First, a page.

The other day, we received a review on the iTunes Store for Keyman, which was really a support request. Now the problem with asking for help in the iTunes reviews is that Apple provide no means for us to respond to you. This is unfortunate, especially when, as in this case, there is a simple answer to the problem!

Please continue writing reviews — but if you have a question, just drop us an email to as well!

This time, I'm writing an answer to Elias as a blog post, in the hope that Elias will stumble across this answer, or that at the very least, it helps other Amharic users of this keyboard layout. But this is clearly not the most efficient way to help you! 🙂

Elias's review


Our response

The complexity of entering Amharic and other Geez script languages can be bewildering, and even the GFF keyboard layout, arguably the best yet devised, is limited by being designed around a standard "US English" physical keyboard using phonetic relationships between the Geez and Latin alphabet characters.

But help is available! The complete guide for entering the Geez characters can be seen by touching (i) on the Keyboard entry for Amharic. This will display a sub-menu indicating the keyboard version and a link to the complete Help documentation for using the keyboard.

You can also go directly to the help for this (or any other) keyboard using the Support link and navigating to the link to the documentation for the keyboard being used, in this case Amharic (GFF).

To answer Elias's specific question: to enter the Geez character it is necessary to use the input sequence 'sie' (ስ ኢ እ on the keyboard), not just 'se'. As Amharic has many more vowel sounds than can be represented by the Latin alphabet vowel letters, some syllables require entry of more than one vowel letter. This is also the result of the keyboard having been translated from a desktop layout, as described above.

2 thoughts on “In response to a Keyman for iPhone Review: How to type ሴ with Keyman”

Yonas · January 1, 2019 at 7:46 am

This is an extremely poor solution, especially on a touch/virtual keyboard! There are plenty of potential, alternate ways to represent this vowel in Ethiopic scripts.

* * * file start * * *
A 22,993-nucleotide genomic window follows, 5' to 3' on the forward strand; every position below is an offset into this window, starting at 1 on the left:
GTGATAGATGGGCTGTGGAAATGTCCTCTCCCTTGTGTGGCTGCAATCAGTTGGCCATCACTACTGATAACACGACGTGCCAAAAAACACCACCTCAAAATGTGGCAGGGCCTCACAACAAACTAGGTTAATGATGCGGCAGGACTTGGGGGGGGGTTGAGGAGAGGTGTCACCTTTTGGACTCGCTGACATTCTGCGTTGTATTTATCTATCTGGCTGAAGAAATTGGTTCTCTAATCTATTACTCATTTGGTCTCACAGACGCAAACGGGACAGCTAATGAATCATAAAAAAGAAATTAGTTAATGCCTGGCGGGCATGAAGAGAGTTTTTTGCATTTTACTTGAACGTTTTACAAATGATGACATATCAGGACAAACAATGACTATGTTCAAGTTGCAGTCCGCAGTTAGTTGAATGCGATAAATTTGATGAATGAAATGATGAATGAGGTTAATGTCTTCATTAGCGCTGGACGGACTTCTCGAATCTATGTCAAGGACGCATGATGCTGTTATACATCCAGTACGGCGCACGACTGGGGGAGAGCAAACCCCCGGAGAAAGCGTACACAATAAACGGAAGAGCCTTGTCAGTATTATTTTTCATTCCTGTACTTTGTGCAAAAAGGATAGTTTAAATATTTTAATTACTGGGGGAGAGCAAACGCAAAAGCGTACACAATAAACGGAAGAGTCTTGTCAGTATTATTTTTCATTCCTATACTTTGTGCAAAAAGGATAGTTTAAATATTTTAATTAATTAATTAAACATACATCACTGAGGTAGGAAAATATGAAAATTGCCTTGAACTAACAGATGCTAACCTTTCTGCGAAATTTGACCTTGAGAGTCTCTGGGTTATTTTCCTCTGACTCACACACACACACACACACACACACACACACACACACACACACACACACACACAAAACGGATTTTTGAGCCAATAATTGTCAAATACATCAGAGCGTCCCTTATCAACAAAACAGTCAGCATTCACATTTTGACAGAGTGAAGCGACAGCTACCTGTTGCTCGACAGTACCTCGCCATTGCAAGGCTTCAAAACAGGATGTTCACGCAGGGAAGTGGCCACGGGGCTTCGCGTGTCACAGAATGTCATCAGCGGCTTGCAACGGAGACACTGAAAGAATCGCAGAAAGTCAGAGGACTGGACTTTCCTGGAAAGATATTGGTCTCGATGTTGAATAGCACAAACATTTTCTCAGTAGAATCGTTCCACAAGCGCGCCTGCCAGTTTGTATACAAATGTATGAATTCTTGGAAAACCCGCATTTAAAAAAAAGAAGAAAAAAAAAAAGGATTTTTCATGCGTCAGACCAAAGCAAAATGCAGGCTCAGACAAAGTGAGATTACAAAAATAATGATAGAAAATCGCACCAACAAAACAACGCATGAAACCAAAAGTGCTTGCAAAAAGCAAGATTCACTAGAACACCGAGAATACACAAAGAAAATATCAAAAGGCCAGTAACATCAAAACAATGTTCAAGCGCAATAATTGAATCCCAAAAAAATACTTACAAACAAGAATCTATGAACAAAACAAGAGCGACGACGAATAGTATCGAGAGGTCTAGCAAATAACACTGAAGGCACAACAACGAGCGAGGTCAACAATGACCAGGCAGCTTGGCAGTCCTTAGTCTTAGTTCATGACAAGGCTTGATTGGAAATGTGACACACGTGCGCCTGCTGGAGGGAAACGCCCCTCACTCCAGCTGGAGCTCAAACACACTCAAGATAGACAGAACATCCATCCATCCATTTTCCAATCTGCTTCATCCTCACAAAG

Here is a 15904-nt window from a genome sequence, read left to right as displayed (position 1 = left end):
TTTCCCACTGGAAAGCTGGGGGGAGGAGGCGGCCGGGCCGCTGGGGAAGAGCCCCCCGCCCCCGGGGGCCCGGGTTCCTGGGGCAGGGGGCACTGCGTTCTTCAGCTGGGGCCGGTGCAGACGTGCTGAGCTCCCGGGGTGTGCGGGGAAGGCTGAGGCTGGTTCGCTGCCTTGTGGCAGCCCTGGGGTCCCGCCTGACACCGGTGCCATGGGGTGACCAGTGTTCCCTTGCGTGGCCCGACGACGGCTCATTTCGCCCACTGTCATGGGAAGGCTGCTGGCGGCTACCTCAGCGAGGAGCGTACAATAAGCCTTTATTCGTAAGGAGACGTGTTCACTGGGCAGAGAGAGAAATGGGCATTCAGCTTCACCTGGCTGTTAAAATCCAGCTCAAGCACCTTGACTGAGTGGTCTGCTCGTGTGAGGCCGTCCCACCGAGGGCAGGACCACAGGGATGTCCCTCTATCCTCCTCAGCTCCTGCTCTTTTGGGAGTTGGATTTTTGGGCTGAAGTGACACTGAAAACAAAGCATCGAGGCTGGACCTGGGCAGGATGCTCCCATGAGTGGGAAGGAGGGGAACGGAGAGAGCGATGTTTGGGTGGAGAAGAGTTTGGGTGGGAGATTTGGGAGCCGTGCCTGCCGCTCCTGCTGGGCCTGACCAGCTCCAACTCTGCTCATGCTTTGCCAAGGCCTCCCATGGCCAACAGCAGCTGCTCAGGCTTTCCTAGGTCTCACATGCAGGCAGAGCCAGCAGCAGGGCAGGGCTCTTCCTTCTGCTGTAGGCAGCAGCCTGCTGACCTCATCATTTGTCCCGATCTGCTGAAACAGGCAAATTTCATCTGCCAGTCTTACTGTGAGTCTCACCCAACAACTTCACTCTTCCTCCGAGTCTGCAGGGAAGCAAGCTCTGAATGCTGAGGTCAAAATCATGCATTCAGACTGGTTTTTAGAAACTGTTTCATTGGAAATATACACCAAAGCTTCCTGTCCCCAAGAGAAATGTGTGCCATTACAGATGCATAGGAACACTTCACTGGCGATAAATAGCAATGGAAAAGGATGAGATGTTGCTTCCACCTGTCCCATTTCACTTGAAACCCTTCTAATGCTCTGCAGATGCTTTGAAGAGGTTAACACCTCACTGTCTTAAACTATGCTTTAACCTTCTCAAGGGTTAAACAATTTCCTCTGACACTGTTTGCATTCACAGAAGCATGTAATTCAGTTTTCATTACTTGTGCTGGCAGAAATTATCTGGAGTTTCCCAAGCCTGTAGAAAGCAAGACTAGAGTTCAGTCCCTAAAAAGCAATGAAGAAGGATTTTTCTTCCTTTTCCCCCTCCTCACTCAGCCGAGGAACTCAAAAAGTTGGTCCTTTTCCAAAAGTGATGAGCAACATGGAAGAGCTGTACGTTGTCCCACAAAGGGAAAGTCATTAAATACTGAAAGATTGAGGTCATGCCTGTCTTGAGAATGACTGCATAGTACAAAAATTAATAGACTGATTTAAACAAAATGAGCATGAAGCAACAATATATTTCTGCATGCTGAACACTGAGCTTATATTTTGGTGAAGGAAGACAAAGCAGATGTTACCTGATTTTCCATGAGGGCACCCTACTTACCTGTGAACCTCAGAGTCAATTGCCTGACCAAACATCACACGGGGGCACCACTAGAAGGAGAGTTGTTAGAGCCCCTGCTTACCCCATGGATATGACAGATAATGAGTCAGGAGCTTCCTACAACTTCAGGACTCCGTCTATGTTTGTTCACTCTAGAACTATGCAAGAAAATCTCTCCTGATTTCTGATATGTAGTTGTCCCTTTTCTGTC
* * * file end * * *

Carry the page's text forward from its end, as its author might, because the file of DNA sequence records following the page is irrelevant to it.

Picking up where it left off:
It is only because Ethiopia has been such an impoverished nation that our languages and alphabets have gotten such inadequate support and lack of standardization.
And it is only the result of ignorance that Ethiopians accept such solutions that don’t make any sense from a native language perspective.

The majority of these keyboards for Amharic and other Ethiopian languages are so focused on this completely futile and pointless effort of trying to match up Latin letters to the consonants and vowels of our languages without any respect for their history, their linguistic roots and correlations or the intersection of grammar, etymology and writing system.

Every vowel in the Ge’ez script should be represented by a single, unique key on a standard keyboard!

I realize that many of the original solutions were even developed by Ethiopians; however, they come from an unfortunate era of Ethiopic studies being dominated by Western scholars and their native Latin-based languages.
We need to abandon these obsolete, inefficient layouts in favor of input methods designed with the language it serves in mind.

Every letter must be typed with no more than 2 keystrokes; not including modifier keys on layouts for physical keyboards.
Given the technology of the modern age we should have already developed a predictive input method that only requires entry of the consonant for each fidal.

Please understand that I do not intend to criticize the developer of this or other Amharic keyboard; however, I wish to challenge and motivate users to be more discerning and to reject keyboards whose logic doesn’t match the language it serves.

    Marc Durdin · January 1, 2019 at 7:19 pm

    Thanks for the feedback Yonas. Please do consider creating and sharing your own Amharic layout using Keyman Developer ( because as you note, on mobile devices we are not restricted to the paradigms of hardware keyboards.

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